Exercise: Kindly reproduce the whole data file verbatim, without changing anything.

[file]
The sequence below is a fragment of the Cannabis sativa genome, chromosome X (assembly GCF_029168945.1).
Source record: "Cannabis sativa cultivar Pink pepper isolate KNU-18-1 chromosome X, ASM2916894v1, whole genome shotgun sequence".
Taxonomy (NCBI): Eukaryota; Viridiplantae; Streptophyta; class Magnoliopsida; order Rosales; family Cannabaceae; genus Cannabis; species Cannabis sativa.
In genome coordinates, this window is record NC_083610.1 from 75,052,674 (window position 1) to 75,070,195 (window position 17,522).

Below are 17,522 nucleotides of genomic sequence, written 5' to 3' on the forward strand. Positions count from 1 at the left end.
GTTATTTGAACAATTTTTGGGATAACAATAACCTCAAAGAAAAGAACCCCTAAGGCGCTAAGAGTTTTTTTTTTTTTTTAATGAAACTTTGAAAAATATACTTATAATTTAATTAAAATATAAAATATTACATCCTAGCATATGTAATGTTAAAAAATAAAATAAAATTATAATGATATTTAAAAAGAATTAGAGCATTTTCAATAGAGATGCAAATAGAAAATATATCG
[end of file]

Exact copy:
The sequence below is a fragment of the Cannabis sativa genome, chromosome X (assembly GCF_029168945.1).
Source record: "Cannabis sativa cultivar Pink pepper isolate KNU-18-1 chromosome X, ASM2916894v1, whole genome shotgun sequence".
Taxonomy (NCBI): Eukaryota; Viridiplantae; Streptophyta; class Magnoliopsida; order Rosales; family Cannabaceae; genus Cannabis; species Cannabis sativa.
In genome coordinates, this window is record NC_083610.1 from 75,052,674 (window position 1) to 75,070,195 (window position 17,522).

Below are 17,522 nucleotides of genomic sequence, written 5' to 3' on the forward strand. Positions count from 1 at the left end.
GTTATTTGAACAATTTTTGGGATAACAATAACCTCAAAGAAAAGAACCCCTAAGGCGCTAAGAGTTTTTTTTTTTTTTTAATGAAACTTTGAAAAATATACTTATAATTTAATTAAAATATAAAATATTACATCCTAGCATATGTAATGTTAAAAAATAAAATAAAATTATAATGATATTTAAAAAGAATTAGAGCATTTTCAATAGAGATGCAAATAGAAAATATATCG